Inside story by a member of the Red Watch - Part 2

We officially reached the Azores on Sunday, May 14, sailing swiftly past Faial island, our ultimate destination, at a speed of 11 knots. We landed at Terceira island Monday morning, an unplanned bonus stop for us because we had reached the Azores five days early. The second week was as fine as the first with respect to weather and the Captain and officers did exemplary work in planning and executing our weather strategy. The bonus stop in Terceira gave us a full day to explore that beautiful island.

We had very strong winds with lite rain on the 13th and 14th, achieving our highest 24-hour run of 257 nautical miles on Sunday. The ship really loves to sprint in strong winds. During those two days we had winds of 35-40 knots with periods of sustained winds above 45 knots. Exhilarating!

Heavy seas

For the first time passengers I have some suggestions for sailing on the clipper in strong wind and heavy seas:

Keep your hands out of your pockets when moving around. One hand should be holding on to a safety line or rail while the other gropes for another hand hold. Be careful not to grope a lady passenger or crew member while doing this.
Walk with your knees slightly flexed to be ready for any dip, lunge, or wicked wave slamming that the ship may try to do to surprise you. The creaking and screaming that you hear is not the rigging singing, it is the ship laughing at you.
Do not walk around with your mouth agape while looking at the high waves. You might bite your tongue if the ship lurches suddenly. Keep your teeth clenched at all times.
Check with the watch before showering to ensure you can anticipate sudden changes in the ship's heel. If you absolutely must shower in heavy weather, use one hand for the soap and one for the ship.
The chair in your cabin is chained to the deck for a reason. It is evil. It would just as soon launch you across the cabin as look at you. Lie down in your bunk when tying your shoe laces.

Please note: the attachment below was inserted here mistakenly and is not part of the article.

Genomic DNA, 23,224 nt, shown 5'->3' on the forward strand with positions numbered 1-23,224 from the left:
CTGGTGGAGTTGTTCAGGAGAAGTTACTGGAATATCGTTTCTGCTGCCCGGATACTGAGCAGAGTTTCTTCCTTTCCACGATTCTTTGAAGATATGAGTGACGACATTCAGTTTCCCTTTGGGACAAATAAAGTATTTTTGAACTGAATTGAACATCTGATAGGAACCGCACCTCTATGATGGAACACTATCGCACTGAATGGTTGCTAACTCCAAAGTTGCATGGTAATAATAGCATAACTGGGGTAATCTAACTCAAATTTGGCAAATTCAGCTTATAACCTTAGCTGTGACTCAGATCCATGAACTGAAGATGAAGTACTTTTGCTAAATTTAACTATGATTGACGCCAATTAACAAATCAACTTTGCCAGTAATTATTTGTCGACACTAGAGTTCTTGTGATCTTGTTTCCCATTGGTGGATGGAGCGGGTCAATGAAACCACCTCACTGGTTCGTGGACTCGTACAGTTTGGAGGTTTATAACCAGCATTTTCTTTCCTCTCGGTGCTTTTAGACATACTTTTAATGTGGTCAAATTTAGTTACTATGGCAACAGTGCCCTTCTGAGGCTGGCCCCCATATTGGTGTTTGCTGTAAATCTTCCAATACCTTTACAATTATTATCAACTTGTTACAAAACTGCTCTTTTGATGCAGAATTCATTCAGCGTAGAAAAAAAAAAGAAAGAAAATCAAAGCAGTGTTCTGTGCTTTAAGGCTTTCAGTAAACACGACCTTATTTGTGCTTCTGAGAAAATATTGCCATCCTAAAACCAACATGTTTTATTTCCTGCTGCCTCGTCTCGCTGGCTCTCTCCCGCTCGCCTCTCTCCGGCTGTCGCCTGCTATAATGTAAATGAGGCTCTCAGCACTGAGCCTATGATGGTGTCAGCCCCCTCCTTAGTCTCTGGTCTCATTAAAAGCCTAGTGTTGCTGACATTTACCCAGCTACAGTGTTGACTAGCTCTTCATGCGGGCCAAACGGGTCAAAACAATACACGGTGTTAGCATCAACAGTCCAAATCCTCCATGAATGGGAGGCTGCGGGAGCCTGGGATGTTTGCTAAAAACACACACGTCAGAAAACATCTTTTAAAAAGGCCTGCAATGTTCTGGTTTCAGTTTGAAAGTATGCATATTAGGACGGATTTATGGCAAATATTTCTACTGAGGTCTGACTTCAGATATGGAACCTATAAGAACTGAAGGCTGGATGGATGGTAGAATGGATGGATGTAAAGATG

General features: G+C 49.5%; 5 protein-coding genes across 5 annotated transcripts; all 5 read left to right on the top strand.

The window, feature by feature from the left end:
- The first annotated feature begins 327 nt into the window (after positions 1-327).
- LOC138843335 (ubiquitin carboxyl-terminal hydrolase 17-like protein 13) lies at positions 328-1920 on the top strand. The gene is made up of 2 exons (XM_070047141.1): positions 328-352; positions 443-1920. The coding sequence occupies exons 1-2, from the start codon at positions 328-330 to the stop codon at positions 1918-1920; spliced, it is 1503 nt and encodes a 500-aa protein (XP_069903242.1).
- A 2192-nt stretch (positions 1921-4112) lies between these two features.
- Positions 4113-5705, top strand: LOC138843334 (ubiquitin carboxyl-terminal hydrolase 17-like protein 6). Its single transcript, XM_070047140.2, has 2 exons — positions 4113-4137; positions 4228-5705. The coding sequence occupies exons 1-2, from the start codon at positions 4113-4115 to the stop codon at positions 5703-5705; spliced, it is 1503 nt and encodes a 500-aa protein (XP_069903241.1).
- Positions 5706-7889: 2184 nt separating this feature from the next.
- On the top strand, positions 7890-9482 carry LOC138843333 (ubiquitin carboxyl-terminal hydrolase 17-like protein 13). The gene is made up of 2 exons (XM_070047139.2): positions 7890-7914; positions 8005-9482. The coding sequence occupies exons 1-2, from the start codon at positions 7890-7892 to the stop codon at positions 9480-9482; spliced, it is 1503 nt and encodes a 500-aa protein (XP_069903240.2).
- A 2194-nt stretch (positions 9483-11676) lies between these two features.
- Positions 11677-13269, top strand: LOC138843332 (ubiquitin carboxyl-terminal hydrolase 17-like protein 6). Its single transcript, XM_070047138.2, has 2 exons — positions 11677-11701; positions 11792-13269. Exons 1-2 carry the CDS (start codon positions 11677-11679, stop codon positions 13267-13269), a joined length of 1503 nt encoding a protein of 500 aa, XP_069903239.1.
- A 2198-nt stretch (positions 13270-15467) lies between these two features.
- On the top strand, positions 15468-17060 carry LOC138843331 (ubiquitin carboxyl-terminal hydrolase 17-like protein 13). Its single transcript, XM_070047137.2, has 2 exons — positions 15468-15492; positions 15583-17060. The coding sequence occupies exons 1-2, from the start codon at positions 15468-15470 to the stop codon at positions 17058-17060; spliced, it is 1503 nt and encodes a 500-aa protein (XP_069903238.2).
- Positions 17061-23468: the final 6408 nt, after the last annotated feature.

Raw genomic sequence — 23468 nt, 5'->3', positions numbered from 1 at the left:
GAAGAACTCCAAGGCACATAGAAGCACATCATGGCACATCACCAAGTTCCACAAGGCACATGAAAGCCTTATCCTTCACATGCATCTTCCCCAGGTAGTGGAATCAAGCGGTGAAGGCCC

For those of you who want to "psych-up" for an adventurous sailing voyage on the Clipper Stad Amsterdam I would like to recommend two books. The first is The Clipper Ship Era by Arthur H. Clark, first published about a hundred years ago when clipper captains were still alive to tell their stories. It is generally available as a reprint. The second book is Modern Marine Weather by David Burch. To understand marine weather is to understand the day to day decisions that the Captain must make to realize a successful voyage.


As this adventure comes to a close I must confess that I am looking forward to sailing again on the Clipper Stad Amsterdam. We have all had a most interesting and at times exciting experience. It was good to see old friends among the crew and passengers and I am sure that I will see many of you again in the future. Sailing on the clipper is addictive. Truly.

Oh, and not to boast (too much) but Red Watch came in first in the mileage competition, beating Blue Watch by 4.8 miles over the entire 3,000 nautical miles of the voyage. White Watch was a distant third.

(Photo: Van Ristau, Fleur Nooteboom)

about the author

Mr. Van Ristau - Guest and member of the Red Watch on board Clipper Stad Amsterdam

I grew up on the Gulf Coast of the USA in the 1950's, worked in the offshore oil industry, served on a submarine, and as a civilian have consulted on submarine projects for the navies of several countries. While home ported at Submarine Base New London years ago I would often see the beautiful US Coast Guard barque Eagle across the river at the US Coast Guard Academy and envy their sea time in the wind versus ours below the water. It was not until I saw the Stad Amsterdam in St Maarten a few years ago that I discovered that it was possible to book passage on a tall ship for adventure sailing. It was worth the wait!